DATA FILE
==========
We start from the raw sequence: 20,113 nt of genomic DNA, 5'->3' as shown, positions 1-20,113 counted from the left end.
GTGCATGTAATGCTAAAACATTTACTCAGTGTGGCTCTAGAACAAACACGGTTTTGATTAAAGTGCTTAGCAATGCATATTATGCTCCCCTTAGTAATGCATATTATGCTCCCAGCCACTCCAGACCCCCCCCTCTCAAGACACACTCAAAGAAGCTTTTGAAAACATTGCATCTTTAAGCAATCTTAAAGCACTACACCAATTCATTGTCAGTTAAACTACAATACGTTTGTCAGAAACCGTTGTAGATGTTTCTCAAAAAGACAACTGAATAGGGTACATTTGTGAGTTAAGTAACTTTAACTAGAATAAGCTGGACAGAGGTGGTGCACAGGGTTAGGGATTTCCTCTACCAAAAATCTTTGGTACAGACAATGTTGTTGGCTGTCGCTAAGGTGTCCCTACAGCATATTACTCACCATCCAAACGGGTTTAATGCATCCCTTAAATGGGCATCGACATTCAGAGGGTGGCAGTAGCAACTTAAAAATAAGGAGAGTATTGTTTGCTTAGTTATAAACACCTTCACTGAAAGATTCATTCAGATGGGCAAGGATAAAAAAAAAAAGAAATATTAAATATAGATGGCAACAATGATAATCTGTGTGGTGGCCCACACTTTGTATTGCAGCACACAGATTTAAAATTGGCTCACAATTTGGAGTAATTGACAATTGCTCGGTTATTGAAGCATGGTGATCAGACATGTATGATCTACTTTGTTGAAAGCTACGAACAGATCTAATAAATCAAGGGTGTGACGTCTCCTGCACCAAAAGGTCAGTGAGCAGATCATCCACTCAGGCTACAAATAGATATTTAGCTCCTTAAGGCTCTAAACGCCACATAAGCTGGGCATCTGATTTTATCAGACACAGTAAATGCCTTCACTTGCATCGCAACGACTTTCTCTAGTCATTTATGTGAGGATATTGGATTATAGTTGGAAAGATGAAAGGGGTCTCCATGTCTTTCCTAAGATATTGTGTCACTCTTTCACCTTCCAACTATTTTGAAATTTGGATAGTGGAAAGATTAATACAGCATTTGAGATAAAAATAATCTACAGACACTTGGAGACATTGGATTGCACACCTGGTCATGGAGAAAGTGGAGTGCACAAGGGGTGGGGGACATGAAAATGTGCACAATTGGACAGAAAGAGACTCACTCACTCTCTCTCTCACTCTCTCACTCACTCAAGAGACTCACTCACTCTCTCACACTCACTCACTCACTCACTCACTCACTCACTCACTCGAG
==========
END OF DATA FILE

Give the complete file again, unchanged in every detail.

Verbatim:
We start from the raw sequence: 20,113 nt of genomic DNA, 5'->3' as shown, positions 1-20,113 counted from the left end.
GTGCATGTAATGCTAAAACATTTACTCAGTGTGGCTCTAGAACAAACACGGTTTTGATTAAAGTGCTTAGCAATGCATATTATGCTCCCCTTAGTAATGCATATTATGCTCCCAGCCACTCCAGACCCCCCCCTCTCAAGACACACTCAAAGAAGCTTTTGAAAACATTGCATCTTTAAGCAATCTTAAAGCACTACACCAATTCATTGTCAGTTAAACTACAATACGTTTGTCAGAAACCGTTGTAGATGTTTCTCAAAAAGACAACTGAATAGGGTACATTTGTGAGTTAAGTAACTTTAACTAGAATAAGCTGGACAGAGGTGGTGCACAGGGTTAGGGATTTCCTCTACCAAAAATCTTTGGTACAGACAATGTTGTTGGCTGTCGCTAAGGTGTCCCTACAGCATATTACTCACCATCCAAACGGGTTTAATGCATCCCTTAAATGGGCATCGACATTCAGAGGGTGGCAGTAGCAACTTAAAAATAAGGAGAGTATTGTTTGCTTAGTTATAAACACCTTCACTGAAAGATTCATTCAGATGGGCAAGGATAAAAAAAAAAAGAAATATTAAATATAGATGGCAACAATGATAATCTGTGTGGTGGCCCACACTTTGTATTGCAGCACACAGATTTAAAATTGGCTCACAATTTGGAGTAATTGACAATTGCTCGGTTATTGAAGCATGGTGATCAGACATGTATGATCTACTTTGTTGAAAGCTACGAACAGATCTAATAAATCAAGGGTGTGACGTCTCCTGCACCAAAAGGTCAGTGAGCAGATCATCCACTCAGGCTACAAATAGATATTTAGCTCCTTAAGGCTCTAAACGCCACATAAGCTGGGCATCTGATTTTATCAGACACAGTAAATGCCTTCACTTGCATCGCAACGACTTTCTCTAGTCATTTATGTGAGGATATTGGATTATAGTTGGAAAGATGAAAGGGGTCTCCATGTCTTTCCTAAGATATTGTGTCACTCTTTCACCTTCCAACTATTTTGAAATTTGGATAGTGGAAAGATTAATACAGCATTTGAGATAAAAATAATCTACAGACACTTGGAGACATTGGATTGCACACCTGGTCATGGAGAAAGTGGAGTGCACAAGGGGTGGGGGACATGAAAATGTGCACAATTGGACAGAAAGAGACTCACTCACTCTCTCTCTCACTCTCTCACTCACTCAAGAGACTCACTCACTCTCTCACACTCACTCACTCACTCACTCACTCACTCACTCACTCGAG